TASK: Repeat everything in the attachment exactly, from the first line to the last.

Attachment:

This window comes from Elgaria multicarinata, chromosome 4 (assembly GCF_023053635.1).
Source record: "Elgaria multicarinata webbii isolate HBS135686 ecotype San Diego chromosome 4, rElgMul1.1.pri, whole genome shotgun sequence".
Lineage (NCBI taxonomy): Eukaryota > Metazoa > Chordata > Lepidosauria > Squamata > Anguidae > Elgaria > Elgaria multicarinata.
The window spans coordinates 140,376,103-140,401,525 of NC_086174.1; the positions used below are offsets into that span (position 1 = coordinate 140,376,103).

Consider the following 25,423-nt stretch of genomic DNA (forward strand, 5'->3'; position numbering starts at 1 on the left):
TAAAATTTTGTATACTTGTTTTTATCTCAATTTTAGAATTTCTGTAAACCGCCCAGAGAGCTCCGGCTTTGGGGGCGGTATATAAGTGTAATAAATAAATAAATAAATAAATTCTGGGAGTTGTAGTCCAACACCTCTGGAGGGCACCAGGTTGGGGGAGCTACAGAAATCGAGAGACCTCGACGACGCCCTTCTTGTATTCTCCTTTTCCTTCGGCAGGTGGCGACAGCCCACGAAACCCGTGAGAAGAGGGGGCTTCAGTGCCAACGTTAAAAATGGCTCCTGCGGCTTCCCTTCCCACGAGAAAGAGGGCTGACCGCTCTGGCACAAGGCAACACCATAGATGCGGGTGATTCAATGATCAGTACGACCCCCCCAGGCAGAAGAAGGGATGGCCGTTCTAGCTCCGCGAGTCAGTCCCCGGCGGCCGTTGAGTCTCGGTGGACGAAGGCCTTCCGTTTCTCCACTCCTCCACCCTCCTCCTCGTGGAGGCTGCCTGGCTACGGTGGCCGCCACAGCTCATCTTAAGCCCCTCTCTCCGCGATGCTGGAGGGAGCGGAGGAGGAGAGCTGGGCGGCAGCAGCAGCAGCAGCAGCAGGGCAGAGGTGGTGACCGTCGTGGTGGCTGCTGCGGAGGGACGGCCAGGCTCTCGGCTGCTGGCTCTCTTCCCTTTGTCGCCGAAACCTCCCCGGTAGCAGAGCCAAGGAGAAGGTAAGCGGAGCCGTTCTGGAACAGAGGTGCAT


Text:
This window comes from Elgaria multicarinata, chromosome 4 (assembly GCF_023053635.1).
Source record: "Elgaria multicarinata webbii isolate HBS135686 ecotype San Diego chromosome 4, rElgMul1.1.pri, whole genome shotgun sequence".
Lineage (NCBI taxonomy): Eukaryota > Metazoa > Chordata > Lepidosauria > Squamata > Anguidae > Elgaria > Elgaria multicarinata.
The window spans coordinates 140,376,103-140,401,525 of NC_086174.1; the positions used below are offsets into that span (position 1 = coordinate 140,376,103).

Consider the following 25,423-nt stretch of genomic DNA (forward strand, 5'->3'; position numbering starts at 1 on the left):
TAAAATTTTGTATACTTGTTTTTATCTCAATTTTAGAATTTCTGTAAACCGCCCAGAGAGCTCCGGCTTTGGGGGCGGTATATAAGTGTAATAAATAAATAAATAAATAAATTCTGGGAGTTGTAGTCCAACACCTCTGGAGGGCACCAGGTTGGGGGAGCTACAGAAATCGAGAGACCTCGACGACGCCCTTCTTGTATTCTCCTTTTCCTTCGGCAGGTGGCGACAGCCCACGAAACCCGTGAGAAGAGGGGGCTTCAGTGCCAACGTTAAAAATGGCTCCTGCGGCTTCCCTTCCCACGAGAAAGAGGGCTGACCGCTCTGGCACAAGGCAACACCATAGATGCGGGTGATTCAATGATCAGTACGACCCCCCCAGGCAGAAGAAGGGATGGCCGTTCTAGCTCCGCGAGTCAGTCCCCGGCGGCCGTTGAGTCTCGGTGGACGAAGGCCTTCCGTTTCTCCACTCCTCCACCCTCCTCCTCGTGGAGGCTGCCTGGCTACGGTGGCCGCCACAGCTCATCTTAAGCCCCTCTCTCCGCGATGCTGGAGGGAGCGGAGGAGGAGAGCTGGGCGGCAGCAGCAGCAGCAGCAGCAGGGCAGAGGTGGTGACCGTCGTGGTGGCTGCTGCGGAGGGACGGCCAGGCTCTCGGCTGCTGGCTCTCTTCCCTTTGTCGCCGAAACCTCCCCGGTAGCAGAGCCAAGGAGAAGGTAAGCGGAGCCGTTCTGGAACAGAGGTGCAT